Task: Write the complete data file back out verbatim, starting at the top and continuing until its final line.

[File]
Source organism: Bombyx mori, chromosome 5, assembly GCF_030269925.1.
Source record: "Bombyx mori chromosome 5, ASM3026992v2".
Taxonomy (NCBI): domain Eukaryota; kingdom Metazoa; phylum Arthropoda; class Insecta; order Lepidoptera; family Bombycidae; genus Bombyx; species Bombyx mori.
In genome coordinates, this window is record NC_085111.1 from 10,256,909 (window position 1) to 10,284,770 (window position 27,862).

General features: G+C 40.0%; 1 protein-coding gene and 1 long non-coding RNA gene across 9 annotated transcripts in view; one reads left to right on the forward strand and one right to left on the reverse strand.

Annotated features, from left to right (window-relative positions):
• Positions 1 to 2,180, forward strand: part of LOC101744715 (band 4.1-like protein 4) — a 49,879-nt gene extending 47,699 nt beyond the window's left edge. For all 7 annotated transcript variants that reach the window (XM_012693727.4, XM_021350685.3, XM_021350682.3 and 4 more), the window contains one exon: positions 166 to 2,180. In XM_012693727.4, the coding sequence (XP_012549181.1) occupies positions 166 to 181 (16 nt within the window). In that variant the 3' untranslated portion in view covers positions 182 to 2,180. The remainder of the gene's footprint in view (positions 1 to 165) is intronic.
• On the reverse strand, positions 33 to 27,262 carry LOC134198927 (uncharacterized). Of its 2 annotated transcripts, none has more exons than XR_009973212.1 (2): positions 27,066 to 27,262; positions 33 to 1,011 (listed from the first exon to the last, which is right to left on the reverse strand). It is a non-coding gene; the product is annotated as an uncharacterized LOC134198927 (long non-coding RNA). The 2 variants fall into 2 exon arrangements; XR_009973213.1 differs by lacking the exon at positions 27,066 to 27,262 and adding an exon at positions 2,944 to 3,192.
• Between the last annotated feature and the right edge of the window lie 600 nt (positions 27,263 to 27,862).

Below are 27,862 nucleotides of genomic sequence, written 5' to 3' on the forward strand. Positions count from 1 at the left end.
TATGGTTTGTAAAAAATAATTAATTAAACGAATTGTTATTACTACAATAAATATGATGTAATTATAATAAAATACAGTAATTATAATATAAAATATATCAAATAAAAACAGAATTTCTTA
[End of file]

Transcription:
Source organism: Bombyx mori, chromosome 5, assembly GCF_030269925.1.
Source record: "Bombyx mori chromosome 5, ASM3026992v2".
Taxonomy (NCBI): domain Eukaryota; kingdom Metazoa; phylum Arthropoda; class Insecta; order Lepidoptera; family Bombycidae; genus Bombyx; species Bombyx mori.
In genome coordinates, this window is record NC_085111.1 from 10,256,909 (window position 1) to 10,284,770 (window position 27,862).

General features: G+C 40.0%; 1 protein-coding gene and 1 long non-coding RNA gene across 9 annotated transcripts in view; one reads left to right on the forward strand and one right to left on the reverse strand.

Annotated features, from left to right (window-relative positions):
• Positions 1 to 2,180, forward strand: part of LOC101744715 (band 4.1-like protein 4) — a 49,879-nt gene extending 47,699 nt beyond the window's left edge. For all 7 annotated transcript variants that reach the window (XM_012693727.4, XM_021350685.3, XM_021350682.3 and 4 more), the window contains one exon: positions 166 to 2,180. In XM_012693727.4, the coding sequence (XP_012549181.1) occupies positions 166 to 181 (16 nt within the window). In that variant the 3' untranslated portion in view covers positions 182 to 2,180. The remainder of the gene's footprint in view (positions 1 to 165) is intronic.
• On the reverse strand, positions 33 to 27,262 carry LOC134198927 (uncharacterized). Of its 2 annotated transcripts, none has more exons than XR_009973212.1 (2): positions 27,066 to 27,262; positions 33 to 1,011 (listed from the first exon to the last, which is right to left on the reverse strand). It is a non-coding gene; the product is annotated as an uncharacterized LOC134198927 (long non-coding RNA). The 2 variants fall into 2 exon arrangements; XR_009973213.1 differs by lacking the exon at positions 27,066 to 27,262 and adding an exon at positions 2,944 to 3,192.
• Between the last annotated feature and the right edge of the window lie 600 nt (positions 27,263 to 27,862).

Below are 27,862 nucleotides of genomic sequence, written 5' to 3' on the forward strand. Positions count from 1 at the left end.
TATGGTTTGTAAAAAATAATTAATTAAACGAATTGTTATTACTACAATAAATATGATGTAATTATAATAAAATACAGTAATTATAATATAAAATATATCAAATAAAAACAGAATTTCTTA